1. From the ovulation until the implantation

Last updated on July 22, 2020 at 21:28

Learning objectives

  • When does ovulation occur, and what event triggers it?
  • How does LH cause ovulation?
  • Where does fertilization most commonly occur?
  • What must happen to the sperm cell before it can fertilize the egg?
  • Describe the process of capacitation
  • Describe the acrosome reaction
  • Describe the zona reaction
  • What occurs after the spermatozoon has entered the oocyte?
  • What is cleavage?
  • When are the two-cell and four-cell stages reached?
  • What is the morula, and when is it formed?
  • Which event marks the blastocyst stage?
  • When is the zona pellucida disintegrated?
  • Where does implantation most commonly occur?
  • What is the bilaminar disc?
  • What will the epiblast form, and where does it lie?
  • What will the hypoblast form, and where does it lie?
  • What is the anterior visceral endoderm, and what is its function?
  • When is the dorsal-ventral axis determined?
  • When is the cranio-caudal axis determined?

Ovulation

Ovulation usually occurs in the middle of the cycle, at day 14. In the days leading up to day 14 the ovarian follicle has reached the graafian stage. A surge in LH approximately one day before ovulation stimulates multiple processes which altogether cause the secondary oocyte to be extruded from the graafian follicle, which is the ovulation.

LH stimulates collagenase, an enzyme which digests collagen fibres surrounding the follicle. LH also increases the level of prostaglandins in the ovary, which causes local muscle contractions in the ovarian wall. At day 14 these processes cause the secondary oocyte to be extruded from the graafian follicle together with the cumulus oophorus.

The granulosa cells comprising the cumulus oophorus form the corona radiata around the zona pellucida. The corona radiata functions as a barrier which spermatozoa must penetrate, as we’ll see.

Fertilization

Fertilization is the process by which one spermatozoon fuses with the secondary oocyte. This process most commonly occurs in the ampullary region of the fallopian tube.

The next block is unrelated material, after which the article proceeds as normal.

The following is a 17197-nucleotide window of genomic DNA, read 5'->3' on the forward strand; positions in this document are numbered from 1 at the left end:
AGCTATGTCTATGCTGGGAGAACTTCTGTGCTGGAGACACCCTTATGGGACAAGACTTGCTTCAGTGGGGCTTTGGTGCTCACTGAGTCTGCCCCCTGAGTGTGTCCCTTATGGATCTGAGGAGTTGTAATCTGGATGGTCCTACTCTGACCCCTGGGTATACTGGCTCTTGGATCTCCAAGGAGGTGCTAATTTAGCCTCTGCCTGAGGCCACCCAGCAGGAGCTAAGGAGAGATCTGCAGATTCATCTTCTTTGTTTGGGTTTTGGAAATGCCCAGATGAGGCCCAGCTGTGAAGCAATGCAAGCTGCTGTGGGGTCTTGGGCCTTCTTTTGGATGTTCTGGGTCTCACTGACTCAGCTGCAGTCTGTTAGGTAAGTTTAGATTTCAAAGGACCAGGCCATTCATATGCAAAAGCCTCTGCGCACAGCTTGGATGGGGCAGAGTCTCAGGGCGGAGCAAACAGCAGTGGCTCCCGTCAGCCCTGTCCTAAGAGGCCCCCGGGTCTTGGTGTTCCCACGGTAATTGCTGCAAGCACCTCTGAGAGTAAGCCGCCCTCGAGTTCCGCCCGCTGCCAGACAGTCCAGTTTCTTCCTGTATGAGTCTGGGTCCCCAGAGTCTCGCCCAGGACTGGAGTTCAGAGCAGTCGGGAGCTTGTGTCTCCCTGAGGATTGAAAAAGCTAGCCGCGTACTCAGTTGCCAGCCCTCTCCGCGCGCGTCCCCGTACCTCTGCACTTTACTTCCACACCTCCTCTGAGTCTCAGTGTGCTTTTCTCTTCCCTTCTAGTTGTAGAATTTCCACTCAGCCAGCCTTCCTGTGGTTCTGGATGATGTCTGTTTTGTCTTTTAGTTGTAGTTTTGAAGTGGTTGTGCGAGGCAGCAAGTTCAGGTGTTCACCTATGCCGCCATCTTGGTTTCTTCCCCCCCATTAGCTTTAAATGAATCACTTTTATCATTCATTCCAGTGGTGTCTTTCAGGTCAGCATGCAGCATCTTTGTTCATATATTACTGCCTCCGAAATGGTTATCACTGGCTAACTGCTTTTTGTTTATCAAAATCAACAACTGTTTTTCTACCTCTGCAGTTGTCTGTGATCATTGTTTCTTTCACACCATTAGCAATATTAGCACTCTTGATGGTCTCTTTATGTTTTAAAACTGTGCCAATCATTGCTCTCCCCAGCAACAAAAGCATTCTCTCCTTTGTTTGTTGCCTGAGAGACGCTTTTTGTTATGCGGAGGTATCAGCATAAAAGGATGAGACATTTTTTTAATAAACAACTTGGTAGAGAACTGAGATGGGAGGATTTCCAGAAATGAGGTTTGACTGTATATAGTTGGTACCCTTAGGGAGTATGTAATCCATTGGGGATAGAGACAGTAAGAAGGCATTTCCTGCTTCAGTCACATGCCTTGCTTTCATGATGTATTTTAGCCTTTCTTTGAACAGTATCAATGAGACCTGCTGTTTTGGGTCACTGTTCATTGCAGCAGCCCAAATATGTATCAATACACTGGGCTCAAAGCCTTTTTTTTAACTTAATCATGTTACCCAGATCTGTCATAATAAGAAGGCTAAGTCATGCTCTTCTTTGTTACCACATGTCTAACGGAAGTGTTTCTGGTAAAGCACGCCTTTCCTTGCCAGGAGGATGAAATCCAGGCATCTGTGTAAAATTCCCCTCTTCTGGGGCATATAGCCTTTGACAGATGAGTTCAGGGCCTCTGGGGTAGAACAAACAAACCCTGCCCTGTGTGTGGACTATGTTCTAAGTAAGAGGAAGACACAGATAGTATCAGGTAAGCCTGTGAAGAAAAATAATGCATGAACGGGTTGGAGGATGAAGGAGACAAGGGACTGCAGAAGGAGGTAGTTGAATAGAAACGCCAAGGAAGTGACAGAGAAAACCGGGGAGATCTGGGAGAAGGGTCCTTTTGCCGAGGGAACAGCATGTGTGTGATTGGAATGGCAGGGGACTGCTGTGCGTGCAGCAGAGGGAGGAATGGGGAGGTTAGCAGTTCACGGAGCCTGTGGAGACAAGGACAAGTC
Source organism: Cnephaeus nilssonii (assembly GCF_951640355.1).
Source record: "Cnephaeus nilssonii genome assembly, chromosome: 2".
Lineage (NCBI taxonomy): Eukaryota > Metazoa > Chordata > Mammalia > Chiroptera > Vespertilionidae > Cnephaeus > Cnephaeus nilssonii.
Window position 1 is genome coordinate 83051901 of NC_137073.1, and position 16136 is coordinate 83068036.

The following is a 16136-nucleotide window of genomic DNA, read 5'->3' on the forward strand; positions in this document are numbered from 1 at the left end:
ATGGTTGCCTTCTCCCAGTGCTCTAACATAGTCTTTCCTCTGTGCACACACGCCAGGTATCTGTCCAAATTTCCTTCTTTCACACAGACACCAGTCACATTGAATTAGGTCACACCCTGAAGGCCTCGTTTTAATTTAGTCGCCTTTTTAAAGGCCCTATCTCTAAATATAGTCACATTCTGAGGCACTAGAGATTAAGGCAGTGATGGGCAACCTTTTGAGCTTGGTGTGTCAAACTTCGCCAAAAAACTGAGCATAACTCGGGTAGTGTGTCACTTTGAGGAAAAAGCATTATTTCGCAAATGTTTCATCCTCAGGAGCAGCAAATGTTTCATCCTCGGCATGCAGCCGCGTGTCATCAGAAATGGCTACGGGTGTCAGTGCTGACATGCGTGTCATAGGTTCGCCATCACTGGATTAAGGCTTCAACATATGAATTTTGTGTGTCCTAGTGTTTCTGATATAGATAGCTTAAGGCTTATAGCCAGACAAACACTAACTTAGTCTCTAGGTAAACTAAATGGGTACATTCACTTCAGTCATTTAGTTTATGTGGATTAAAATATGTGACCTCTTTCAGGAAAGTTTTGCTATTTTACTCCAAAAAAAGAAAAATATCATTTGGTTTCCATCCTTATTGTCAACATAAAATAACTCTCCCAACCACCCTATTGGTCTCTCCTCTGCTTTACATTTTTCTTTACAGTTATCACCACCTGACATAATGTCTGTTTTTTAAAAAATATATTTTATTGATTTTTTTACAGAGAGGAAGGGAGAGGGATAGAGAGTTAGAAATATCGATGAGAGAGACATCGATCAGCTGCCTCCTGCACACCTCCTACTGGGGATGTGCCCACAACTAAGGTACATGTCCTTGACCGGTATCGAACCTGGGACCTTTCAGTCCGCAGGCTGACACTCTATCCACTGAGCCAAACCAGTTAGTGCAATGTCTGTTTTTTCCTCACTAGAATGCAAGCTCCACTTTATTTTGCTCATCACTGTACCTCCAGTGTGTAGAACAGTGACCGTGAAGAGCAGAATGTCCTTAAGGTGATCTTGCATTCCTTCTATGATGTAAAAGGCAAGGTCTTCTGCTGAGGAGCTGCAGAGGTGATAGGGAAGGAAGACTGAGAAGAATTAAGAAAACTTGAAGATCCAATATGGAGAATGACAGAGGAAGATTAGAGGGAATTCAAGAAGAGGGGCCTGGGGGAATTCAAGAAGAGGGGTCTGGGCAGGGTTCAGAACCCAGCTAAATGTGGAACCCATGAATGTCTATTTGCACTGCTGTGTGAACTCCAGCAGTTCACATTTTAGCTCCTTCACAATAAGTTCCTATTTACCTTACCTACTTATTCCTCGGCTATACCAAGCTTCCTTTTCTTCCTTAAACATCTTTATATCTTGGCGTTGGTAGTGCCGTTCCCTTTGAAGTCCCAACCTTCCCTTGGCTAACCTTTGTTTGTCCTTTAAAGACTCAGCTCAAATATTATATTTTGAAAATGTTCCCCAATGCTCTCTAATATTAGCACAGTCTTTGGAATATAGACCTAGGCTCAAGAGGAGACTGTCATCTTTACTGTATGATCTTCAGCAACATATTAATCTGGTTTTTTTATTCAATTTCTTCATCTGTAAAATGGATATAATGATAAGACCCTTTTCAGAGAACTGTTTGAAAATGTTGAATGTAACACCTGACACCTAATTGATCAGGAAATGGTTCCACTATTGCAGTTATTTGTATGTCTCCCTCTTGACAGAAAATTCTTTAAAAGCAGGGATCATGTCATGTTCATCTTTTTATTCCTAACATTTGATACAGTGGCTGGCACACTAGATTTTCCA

The journey of a sperm cell

Spermatozoa may remain viable in the female reproductive tract for several days, but fertilization itself most commonly occurs within 1 day of ovulation. Movement of sperm from the cervix to the uterine tube is mostly due to muscular contractions of the uterus and uterine tube, not due to the spermatozoa’s own propulsion.

After reaching the isthmus of the uterine tube the sperm stop and wait. At ovulation the sperm become motile again, causing them to swim towards the ampulla, where they will meet the ovulated oocyte.

Capacitation and the acrosome reaction

Before sperm cells can fertilize the oocyte, they must undergo two processes, capacitation and the acrosome reaction.

During capacitation the spermatozoa interact with the mucosal surface of the uterine tube. This interaction causes the spermatozoa to lose a glycoprotein coat and seminal plasma proteins on their surface. Capacitation allows sperm to pass through the corona radiata.

The acrosome reaction occurs when the spermatozoon has passed through the corona radiata and bound to the zona pellucida. A protein in the zona pellucida called ZP3 induces the acrosome reaction. The acrosome is a small structure on the head of the spermatozoon which contains enzymes.

During the acrosome reaction these enzymes are released from the acrosome, causing the zona pellucida at that point to be degraded. This allows the spermatozoon’s cell membrane to fuse with the oocyte’s cell membrane, forming a zygote.

The zona reaction

As soon as one spermatozoon has reached the oocyte’s cell membrane, the zona reaction occurs. Upon this contact enzymes will be released from the plasma membrane of the oocyte, which changes the properties of the zona pellucida to prevent other sperm from penetrating it. The zona reaction makes sure that only one sperm can fertilize the egg.

After fusion between the oocyte’s and the spermatozoon’s plasma membrane